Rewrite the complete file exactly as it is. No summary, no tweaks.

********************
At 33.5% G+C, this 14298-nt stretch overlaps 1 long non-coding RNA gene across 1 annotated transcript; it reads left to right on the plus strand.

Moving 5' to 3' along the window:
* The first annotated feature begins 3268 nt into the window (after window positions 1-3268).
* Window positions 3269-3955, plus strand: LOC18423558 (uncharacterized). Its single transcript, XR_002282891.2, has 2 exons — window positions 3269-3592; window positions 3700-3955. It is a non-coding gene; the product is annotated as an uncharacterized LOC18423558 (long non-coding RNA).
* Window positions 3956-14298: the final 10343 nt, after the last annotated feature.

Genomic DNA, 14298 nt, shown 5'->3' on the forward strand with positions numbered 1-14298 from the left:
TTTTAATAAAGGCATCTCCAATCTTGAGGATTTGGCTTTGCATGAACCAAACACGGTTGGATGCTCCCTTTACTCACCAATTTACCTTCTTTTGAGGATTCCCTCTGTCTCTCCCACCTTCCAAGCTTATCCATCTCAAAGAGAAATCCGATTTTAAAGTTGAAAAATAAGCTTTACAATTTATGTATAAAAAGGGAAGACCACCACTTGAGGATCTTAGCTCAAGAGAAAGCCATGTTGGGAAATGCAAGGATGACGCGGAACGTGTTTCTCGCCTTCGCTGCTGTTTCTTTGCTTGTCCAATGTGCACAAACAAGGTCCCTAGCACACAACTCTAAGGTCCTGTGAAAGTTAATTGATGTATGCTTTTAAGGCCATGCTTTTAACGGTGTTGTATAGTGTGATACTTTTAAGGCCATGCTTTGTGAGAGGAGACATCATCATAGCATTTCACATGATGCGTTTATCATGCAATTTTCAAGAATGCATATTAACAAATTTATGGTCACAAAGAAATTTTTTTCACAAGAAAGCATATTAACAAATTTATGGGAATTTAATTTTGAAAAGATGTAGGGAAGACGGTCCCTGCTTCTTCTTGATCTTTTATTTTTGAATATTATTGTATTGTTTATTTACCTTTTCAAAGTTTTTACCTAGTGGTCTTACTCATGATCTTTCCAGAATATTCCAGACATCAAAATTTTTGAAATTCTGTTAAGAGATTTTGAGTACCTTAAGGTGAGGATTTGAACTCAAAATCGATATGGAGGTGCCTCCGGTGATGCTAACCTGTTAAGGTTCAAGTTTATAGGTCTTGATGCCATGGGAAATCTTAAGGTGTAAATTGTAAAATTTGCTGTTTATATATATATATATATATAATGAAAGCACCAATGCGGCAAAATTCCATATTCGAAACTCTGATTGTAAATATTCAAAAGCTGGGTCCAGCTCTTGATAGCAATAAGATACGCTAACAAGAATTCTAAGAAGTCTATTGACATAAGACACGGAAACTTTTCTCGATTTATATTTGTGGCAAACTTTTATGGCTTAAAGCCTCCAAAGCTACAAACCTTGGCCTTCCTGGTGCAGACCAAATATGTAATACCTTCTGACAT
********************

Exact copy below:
At 33.5% G+C, this 14298-nt stretch overlaps 1 long non-coding RNA gene across 1 annotated transcript; it reads left to right on the plus strand.

Moving 5' to 3' along the window:
* The first annotated feature begins 3268 nt into the window (after window positions 1-3268).
* Window positions 3269-3955, plus strand: LOC18423558 (uncharacterized). Its single transcript, XR_002282891.2, has 2 exons — window positions 3269-3592; window positions 3700-3955. It is a non-coding gene; the product is annotated as an uncharacterized LOC18423558 (long non-coding RNA).
* Window positions 3956-14298: the final 10343 nt, after the last annotated feature.

Genomic DNA, 14298 nt, shown 5'->3' on the forward strand with positions numbered 1-14298 from the left:
TTTTAATAAAGGCATCTCCAATCTTGAGGATTTGGCTTTGCATGAACCAAACACGGTTGGATGCTCCCTTTACTCACCAATTTACCTTCTTTTGAGGATTCCCTCTGTCTCTCCCACCTTCCAAGCTTATCCATCTCAAAGAGAAATCCGATTTTAAAGTTGAAAAATAAGCTTTACAATTTATGTATAAAAAGGGAAGACCACCACTTGAGGATCTTAGCTCAAGAGAAAGCCATGTTGGGAAATGCAAGGATGACGCGGAACGTGTTTCTCGCCTTCGCTGCTGTTTCTTTGCTTGTCCAATGTGCACAAACAAGGTCCCTAGCACACAACTCTAAGGTCCTGTGAAAGTTAATTGATGTATGCTTTTAAGGCCATGCTTTTAACGGTGTTGTATAGTGTGATACTTTTAAGGCCATGCTTTGTGAGAGGAGACATCATCATAGCATTTCACATGATGCGTTTATCATGCAATTTTCAAGAATGCATATTAACAAATTTATGGTCACAAAGAAATTTTTTTCACAAGAAAGCATATTAACAAATTTATGGGAATTTAATTTTGAAAAGATGTAGGGAAGACGGTCCCTGCTTCTTCTTGATCTTTTATTTTTGAATATTATTGTATTGTTTATTTACCTTTTCAAAGTTTTTACCTAGTGGTCTTACTCATGATCTTTCCAGAATATTCCAGACATCAAAATTTTTGAAATTCTGTTAAGAGATTTTGAGTACCTTAAGGTGAGGATTTGAACTCAAAATCGATATGGAGGTGCCTCCGGTGATGCTAACCTGTTAAGGTTCAAGTTTATAGGTCTTGATGCCATGGGAAATCTTAAGGTGTAAATTGTAAAATTTGCTGTTTATATATATATATATATATAATGAAAGCACCAATGCGGCAAAATTCCATATTCGAAACTCTGATTGTAAATATTCAAAAGCTGGGTCCAGCTCTTGATAGCAATAAGATACGCTAACAAGAATTCTAAGAAGTCTATTGACATAAGACACGGAAACTTTTCTCGATTTATATTTGTGGCAAACTTTTATGGCTTAAAGCCTCCAAAGCTACAAACCTTGGCCTTCCTGGTGCAGACCAAATATGTAATACCTTCTGACAT